On Wednesday, the Securities and Exchange Commission today charged a Chicago-area investment adviser, Anthony Fields, with fraudulently promoting more than $500 billion in fictitious securities on several social media sites and issued two alerts and an investor bulletins regarding the risks investors and advisory firms face when using social media.
“Fraudsters are quick to adapt to new technologies to exploit them for unlawful purposes,” said Robert B. Kaplan, Co-Chief of the SEC Enforcement Division’s Asset Management Unit. “Social media is no exception, and today’s enforcement action reflects our determination to pursue fraudulent activity on new and evolving platforms.”
The SEC order against Fields alleges he made multiple fraudulent offers through his two sole proprietorships – Anthony Fields & Associates (AFA) and Platinum Securities Brokers. He provided false and misleading information to the public regarding assets under management, clients and operational history. Fields also did not maintain required records, failed to implement adequate compliance policies and procedures, and presented himself as a broker-dealer though not registered with the SEC as one.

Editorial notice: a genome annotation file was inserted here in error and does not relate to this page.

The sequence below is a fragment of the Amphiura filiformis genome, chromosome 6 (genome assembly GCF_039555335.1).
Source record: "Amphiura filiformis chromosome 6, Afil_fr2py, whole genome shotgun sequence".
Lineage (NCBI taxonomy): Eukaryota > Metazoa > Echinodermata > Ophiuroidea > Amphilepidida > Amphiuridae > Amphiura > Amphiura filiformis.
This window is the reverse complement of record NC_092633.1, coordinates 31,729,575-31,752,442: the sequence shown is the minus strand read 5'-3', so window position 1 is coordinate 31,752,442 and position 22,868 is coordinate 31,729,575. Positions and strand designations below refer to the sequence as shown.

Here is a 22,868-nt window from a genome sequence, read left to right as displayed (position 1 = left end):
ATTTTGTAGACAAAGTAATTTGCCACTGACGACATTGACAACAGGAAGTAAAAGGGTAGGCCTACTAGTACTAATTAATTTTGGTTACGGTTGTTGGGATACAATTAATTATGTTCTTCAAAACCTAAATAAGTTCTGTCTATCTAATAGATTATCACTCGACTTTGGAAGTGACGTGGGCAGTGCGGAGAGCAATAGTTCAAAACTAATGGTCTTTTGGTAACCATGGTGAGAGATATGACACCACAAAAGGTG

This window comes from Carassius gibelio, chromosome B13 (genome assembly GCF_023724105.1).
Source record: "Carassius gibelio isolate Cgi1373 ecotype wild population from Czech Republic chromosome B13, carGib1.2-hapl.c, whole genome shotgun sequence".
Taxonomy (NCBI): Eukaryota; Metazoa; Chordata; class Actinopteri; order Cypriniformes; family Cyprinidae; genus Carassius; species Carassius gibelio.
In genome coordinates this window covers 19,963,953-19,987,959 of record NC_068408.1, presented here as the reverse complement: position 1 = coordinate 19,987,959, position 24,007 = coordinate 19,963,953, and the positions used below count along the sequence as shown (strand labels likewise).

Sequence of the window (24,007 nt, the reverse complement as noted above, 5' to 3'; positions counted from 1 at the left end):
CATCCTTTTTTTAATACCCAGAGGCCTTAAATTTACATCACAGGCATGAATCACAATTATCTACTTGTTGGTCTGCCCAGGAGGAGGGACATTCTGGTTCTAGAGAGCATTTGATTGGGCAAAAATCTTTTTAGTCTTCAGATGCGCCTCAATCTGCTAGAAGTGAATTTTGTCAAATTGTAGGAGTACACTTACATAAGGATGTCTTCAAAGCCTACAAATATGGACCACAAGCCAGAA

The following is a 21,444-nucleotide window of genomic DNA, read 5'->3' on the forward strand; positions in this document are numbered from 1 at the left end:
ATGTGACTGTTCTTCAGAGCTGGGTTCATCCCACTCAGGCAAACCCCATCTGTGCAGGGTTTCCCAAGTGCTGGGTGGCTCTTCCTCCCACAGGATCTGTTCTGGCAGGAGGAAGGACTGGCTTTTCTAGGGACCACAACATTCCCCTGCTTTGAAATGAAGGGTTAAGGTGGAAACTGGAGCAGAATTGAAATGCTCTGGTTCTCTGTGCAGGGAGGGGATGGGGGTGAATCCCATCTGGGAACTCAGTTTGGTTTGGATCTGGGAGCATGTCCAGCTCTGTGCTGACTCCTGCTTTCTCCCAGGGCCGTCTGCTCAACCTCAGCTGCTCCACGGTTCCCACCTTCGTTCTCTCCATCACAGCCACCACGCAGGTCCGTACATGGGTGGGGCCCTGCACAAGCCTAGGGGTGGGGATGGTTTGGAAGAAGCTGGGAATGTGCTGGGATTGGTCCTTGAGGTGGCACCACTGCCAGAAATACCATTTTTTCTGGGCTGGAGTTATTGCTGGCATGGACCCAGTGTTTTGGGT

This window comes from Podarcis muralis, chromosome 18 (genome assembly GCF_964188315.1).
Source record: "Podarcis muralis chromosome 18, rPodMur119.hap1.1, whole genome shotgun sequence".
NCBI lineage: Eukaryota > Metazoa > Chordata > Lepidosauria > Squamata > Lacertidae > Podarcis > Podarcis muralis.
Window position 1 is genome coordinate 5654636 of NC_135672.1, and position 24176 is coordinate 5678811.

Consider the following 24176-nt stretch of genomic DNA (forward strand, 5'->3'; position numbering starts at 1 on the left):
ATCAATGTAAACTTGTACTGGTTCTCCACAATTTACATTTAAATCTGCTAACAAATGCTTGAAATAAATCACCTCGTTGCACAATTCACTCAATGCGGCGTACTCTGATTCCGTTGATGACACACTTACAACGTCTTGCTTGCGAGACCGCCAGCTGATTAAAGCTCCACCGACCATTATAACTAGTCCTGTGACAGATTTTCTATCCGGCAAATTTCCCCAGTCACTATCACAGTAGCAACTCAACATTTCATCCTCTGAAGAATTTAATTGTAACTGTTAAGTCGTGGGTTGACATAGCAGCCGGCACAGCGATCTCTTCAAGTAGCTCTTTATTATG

The SEC has issued three new publications for both investment advisers and investors:
“Investment Adviser Use of Social Media” reviews concerns that may arise from use of social media by firms and their associates, and offers suggestions for complying with relevant federal securities laws.
“Social Media and Investing: Avoiding Fraud” aims to raise investor awareness of fraudulent investment schemes that use social media, and provides tips for checking the backgrounds of advisers and brokers.
“Social Media and Investing: Understanding Your Accounts” contains best practices including privacy settings, security tips, and password selection aimed to help social media users protect their personal information and avoid fraud.
For additional information on avoiding securities fraud, visit the SEC’s website for individual investors: www.investor.gov.